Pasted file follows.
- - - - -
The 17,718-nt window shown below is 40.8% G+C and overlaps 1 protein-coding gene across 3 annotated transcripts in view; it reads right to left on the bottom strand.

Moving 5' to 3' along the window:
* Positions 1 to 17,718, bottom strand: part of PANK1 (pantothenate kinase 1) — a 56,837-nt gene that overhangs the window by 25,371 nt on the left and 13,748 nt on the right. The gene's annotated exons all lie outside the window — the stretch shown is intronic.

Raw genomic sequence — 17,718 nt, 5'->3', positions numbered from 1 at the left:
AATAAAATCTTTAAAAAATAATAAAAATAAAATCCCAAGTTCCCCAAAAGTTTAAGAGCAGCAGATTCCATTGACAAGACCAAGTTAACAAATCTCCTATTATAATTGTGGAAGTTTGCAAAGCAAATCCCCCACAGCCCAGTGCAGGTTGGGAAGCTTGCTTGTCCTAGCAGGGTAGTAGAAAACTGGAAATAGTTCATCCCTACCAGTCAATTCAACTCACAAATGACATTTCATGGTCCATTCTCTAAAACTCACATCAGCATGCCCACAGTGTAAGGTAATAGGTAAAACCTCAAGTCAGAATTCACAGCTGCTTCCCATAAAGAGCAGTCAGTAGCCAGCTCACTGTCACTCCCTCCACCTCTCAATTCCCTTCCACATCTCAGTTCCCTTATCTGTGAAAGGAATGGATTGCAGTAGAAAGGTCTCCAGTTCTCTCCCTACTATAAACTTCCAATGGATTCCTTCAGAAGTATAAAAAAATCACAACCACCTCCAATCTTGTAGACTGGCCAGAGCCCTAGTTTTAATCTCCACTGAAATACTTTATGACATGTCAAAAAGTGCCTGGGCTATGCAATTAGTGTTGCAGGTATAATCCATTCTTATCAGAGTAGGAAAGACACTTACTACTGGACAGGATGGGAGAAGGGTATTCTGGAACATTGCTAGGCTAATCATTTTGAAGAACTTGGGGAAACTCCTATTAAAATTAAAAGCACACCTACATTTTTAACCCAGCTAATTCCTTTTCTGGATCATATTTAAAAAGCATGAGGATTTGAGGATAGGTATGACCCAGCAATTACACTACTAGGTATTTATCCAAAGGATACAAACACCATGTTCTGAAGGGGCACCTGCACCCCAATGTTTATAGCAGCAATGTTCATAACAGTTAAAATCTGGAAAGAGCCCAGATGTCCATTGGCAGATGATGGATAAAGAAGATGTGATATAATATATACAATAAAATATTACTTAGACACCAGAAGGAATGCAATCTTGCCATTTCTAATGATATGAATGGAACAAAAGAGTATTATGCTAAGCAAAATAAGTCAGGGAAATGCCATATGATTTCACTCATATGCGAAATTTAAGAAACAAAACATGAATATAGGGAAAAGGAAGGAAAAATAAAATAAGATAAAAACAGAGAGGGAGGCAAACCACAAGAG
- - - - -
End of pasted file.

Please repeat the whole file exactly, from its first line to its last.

The 17,718-nt window shown below is 40.8% G+C and overlaps 1 protein-coding gene across 3 annotated transcripts in view; it reads right to left on the bottom strand.

Moving 5' to 3' along the window:
* Positions 1 to 17,718, bottom strand: part of PANK1 (pantothenate kinase 1) — a 56,837-nt gene that overhangs the window by 25,371 nt on the left and 13,748 nt on the right. The gene's annotated exons all lie outside the window — the stretch shown is intronic.

Raw genomic sequence — 17,718 nt, 5'->3', positions numbered from 1 at the left:
AATAAAATCTTTAAAAAATAATAAAAATAAAATCCCAAGTTCCCCAAAAGTTTAAGAGCAGCAGATTCCATTGACAAGACCAAGTTAACAAATCTCCTATTATAATTGTGGAAGTTTGCAAAGCAAATCCCCCACAGCCCAGTGCAGGTTGGGAAGCTTGCTTGTCCTAGCAGGGTAGTAGAAAACTGGAAATAGTTCATCCCTACCAGTCAATTCAACTCACAAATGACATTTCATGGTCCATTCTCTAAAACTCACATCAGCATGCCCACAGTGTAAGGTAATAGGTAAAACCTCAAGTCAGAATTCACAGCTGCTTCCCATAAAGAGCAGTCAGTAGCCAGCTCACTGTCACTCCCTCCACCTCTCAATTCCCTTCCACATCTCAGTTCCCTTATCTGTGAAAGGAATGGATTGCAGTAGAAAGGTCTCCAGTTCTCTCCCTACTATAAACTTCCAATGGATTCCTTCAGAAGTATAAAAAAATCACAACCACCTCCAATCTTGTAGACTGGCCAGAGCCCTAGTTTTAATCTCCACTGAAATACTTTATGACATGTCAAAAAGTGCCTGGGCTATGCAATTAGTGTTGCAGGTATAATCCATTCTTATCAGAGTAGGAAAGACACTTACTACTGGACAGGATGGGAGAAGGGTATTCTGGAACATTGCTAGGCTAATCATTTTGAAGAACTTGGGGAAACTCCTATTAAAATTAAAAGCACACCTACATTTTTAACCCAGCTAATTCCTTTTCTGGATCATATTTAAAAAGCATGAGGATTTGAGGATAGGTATGACCCAGCAATTACACTACTAGGTATTTATCCAAAGGATACAAACACCATGTTCTGAAGGGGCACCTGCACCCCAATGTTTATAGCAGCAATGTTCATAACAGTTAAAATCTGGAAAGAGCCCAGATGTCCATTGGCAGATGATGGATAAAGAAGATGTGATATAATATATACAATAAAATATTACTTAGACACCAGAAGGAATGCAATCTTGCCATTTCTAATGATATGAATGGAACAAAAGAGTATTATGCTAAGCAAAATAAGTCAGGGAAATGCCATATGATTTCACTCATATGCGAAATTTAAGAAACAAAACATGAATATAGGGAAAAGGAAGGAAAAATAAAATAAGATAAAAACAGAGAGGGAGGCAAACCACAAGAG